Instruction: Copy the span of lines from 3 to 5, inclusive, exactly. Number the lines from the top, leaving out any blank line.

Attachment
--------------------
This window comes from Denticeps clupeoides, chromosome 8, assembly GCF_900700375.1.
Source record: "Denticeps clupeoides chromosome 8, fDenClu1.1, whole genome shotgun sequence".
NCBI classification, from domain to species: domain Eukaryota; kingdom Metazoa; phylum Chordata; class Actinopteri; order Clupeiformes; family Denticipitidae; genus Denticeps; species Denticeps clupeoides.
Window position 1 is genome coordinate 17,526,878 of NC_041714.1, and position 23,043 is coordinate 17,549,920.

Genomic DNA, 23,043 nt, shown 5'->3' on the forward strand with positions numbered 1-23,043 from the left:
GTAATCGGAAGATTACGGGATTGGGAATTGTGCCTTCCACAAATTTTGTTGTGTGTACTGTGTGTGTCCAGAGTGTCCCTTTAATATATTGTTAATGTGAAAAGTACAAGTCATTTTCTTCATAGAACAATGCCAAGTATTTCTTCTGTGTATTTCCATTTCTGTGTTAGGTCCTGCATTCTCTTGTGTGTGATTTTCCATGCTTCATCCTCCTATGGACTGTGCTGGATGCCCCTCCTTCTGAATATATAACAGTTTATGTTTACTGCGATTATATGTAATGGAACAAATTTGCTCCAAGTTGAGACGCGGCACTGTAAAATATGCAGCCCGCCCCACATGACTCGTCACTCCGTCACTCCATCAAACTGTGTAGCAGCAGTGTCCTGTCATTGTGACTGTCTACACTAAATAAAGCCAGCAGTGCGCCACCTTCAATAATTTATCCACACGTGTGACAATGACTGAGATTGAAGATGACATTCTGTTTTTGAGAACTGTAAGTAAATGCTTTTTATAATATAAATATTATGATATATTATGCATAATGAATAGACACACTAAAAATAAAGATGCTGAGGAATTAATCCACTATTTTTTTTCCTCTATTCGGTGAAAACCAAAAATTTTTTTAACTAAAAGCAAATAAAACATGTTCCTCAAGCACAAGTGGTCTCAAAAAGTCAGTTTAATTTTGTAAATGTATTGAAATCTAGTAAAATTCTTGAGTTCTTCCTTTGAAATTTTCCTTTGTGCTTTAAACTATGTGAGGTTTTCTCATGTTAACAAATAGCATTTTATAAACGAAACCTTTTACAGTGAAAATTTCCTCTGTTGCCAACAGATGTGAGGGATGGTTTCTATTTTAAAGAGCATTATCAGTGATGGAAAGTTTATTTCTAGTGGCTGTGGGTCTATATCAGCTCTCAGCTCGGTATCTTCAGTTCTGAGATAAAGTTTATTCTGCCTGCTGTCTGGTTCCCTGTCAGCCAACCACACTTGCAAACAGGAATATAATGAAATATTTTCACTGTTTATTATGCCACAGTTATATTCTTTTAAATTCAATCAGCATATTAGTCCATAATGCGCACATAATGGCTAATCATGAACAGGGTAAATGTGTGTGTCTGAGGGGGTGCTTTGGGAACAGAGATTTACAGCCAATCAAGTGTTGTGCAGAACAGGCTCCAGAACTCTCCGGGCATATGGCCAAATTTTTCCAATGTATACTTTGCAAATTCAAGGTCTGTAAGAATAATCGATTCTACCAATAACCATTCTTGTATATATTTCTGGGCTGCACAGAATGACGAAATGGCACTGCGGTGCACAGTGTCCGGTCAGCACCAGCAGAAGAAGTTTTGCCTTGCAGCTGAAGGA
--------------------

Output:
NCBI classification, from domain to species: domain Eukaryota; kingdom Metazoa; phylum Chordata; class Actinopteri; order Clupeiformes; family Denticipitidae; genus Denticeps; species Denticeps clupeoides.
Window position 1 is genome coordinate 17,526,878 of NC_041714.1, and position 23,043 is coordinate 17,549,920.

Genomic DNA, 23,043 nt, shown 5'->3' on the forward strand with positions numbered 1-23,043 from the left: